We are officially in Zimbabwe! This week the UK volunteers arrived ready for action. We met up with the in-country volunteers, who we’ll be working with for the next 11 weeks. Orientation, orientation! The first week pretty much consisted of us getting to know each other, cultural exchanges, the DOs and the DON’Ts (code of conduct) we have been good so far, pinky swears. Oh, the host families. The kids (me included) were handed over to their host mums and dads for the remainder of their time here in Zimbabwe! My waist line is beautiful now; I’ve been eating a healthy cooked meal every single day and at the correct times, too. The meal usually consists of SADZA, rice, meat/fish, vegetables and fruits. Sadza goes with anything, could probably build houses with it, we haven’t tested this yet. I personally am in love with my host family and home.
All in favour of sadza? Google it!
Team Caritas is a part of the Roman Catholic institute specialising in relief services. Our project will enable us to work with the local farmers in Kentucky’s irrigation scheme. Our farmers are currently all living on LESS than $22 each month and with some walking up to 6km from home, just to water their crops. We walked the 3km length of the pipeline leading up to Kentucky farm and though it’s beautiful, walking that far in the heat every single day is very hard work!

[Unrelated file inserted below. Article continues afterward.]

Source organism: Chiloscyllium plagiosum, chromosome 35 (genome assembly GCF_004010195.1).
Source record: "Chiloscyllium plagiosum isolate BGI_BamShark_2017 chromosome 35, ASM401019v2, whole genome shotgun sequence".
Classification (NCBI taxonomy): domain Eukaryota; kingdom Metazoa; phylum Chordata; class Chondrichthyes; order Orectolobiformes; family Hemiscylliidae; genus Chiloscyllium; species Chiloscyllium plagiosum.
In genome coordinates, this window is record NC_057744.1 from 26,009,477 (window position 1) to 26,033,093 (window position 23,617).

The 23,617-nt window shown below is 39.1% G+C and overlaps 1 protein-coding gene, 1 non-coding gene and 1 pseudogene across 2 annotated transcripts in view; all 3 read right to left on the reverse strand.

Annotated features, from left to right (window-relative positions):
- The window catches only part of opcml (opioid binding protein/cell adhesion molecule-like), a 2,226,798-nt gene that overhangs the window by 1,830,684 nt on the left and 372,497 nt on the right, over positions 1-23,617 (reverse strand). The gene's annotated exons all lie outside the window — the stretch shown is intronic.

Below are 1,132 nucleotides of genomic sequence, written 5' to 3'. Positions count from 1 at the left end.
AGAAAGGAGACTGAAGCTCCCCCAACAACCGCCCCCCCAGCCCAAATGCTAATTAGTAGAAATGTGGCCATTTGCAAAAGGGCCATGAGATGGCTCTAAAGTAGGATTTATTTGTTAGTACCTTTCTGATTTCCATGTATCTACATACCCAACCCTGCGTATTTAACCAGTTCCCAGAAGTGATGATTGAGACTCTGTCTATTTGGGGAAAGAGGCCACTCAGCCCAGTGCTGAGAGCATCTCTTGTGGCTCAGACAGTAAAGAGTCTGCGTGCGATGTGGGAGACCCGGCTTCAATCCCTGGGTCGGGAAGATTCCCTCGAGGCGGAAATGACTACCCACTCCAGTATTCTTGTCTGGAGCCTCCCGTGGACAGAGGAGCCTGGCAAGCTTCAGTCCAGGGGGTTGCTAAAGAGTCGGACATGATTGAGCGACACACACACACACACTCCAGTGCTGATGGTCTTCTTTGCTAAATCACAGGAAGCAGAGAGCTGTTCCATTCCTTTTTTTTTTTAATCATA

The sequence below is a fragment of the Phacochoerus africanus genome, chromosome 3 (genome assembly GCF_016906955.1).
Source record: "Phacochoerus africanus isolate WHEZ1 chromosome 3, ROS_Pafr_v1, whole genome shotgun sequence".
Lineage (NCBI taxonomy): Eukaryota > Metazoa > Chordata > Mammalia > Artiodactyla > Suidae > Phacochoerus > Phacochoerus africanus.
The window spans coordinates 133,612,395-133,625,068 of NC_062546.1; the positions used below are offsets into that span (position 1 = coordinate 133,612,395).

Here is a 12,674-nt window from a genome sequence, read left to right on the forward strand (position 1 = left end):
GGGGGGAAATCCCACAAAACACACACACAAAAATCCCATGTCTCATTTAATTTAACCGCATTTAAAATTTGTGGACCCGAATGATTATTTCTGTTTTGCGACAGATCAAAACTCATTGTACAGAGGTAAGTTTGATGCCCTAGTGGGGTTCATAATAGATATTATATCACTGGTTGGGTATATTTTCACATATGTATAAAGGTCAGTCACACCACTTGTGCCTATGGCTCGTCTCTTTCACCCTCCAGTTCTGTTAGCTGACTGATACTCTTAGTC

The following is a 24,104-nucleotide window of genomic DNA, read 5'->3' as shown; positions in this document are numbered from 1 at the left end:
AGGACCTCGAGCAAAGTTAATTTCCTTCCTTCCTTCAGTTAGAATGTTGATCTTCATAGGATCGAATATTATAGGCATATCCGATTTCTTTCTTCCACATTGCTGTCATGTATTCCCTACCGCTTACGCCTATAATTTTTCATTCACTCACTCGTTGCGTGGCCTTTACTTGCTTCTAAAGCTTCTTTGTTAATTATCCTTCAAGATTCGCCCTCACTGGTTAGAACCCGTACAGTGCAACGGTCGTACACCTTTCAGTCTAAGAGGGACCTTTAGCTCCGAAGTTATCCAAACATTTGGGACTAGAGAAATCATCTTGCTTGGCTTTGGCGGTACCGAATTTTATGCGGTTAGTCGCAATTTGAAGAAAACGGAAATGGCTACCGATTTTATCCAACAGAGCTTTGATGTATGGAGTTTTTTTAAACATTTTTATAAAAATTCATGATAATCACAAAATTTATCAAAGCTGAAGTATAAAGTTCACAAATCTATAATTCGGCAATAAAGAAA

The main problem that the Kentucky farmers face is getting a start-up loan in order for them to buy the necessary tools. The banks require a lot of personal details/information that most of the farmers simply do not have. ISALs (Internal Savings and Lending Schemes) will allow them to form small groups amongst themselves, pay in such amount each month. A group member can then request to borrow that money, to benefit their crops/business and return the money with set interest, which will increase the savings of all members.
Our long term goal is to have all Kentucky farmers members on an ISAL, which will enable them to earn up to $60 per month.
Today we will be meeting the farmers on a more personal level and build relationships with them in order for the project to be successful. Not only will we teach them how to better market their crops, we will also be delivering training sessions on HIV & AIDS and how better nutrition from these very crops can benefit people living with HIV.
We absolutely cannot wait to get stuck into the rest of our programme down in the Dora area.
Here is a selection of some of our recent team photos:
Cultural exchange role play at orientation; Land of the Albatross.
Allan, Cleo, Frank and Beth from Team Caritas presenting the team plan.
Setting off on the 3km walk to Kentucky in the heat of the day.
Walking the rugged landscape of the pipeline to Kentucky.
Arriving at Kentucky, elated by the sight of crops growing in the distance.
Team Caritas at Kentucky farm, tired but motivated after walking the 3km pipeline.
GO TEAM CARITAS!
Written by ICS Team Caritas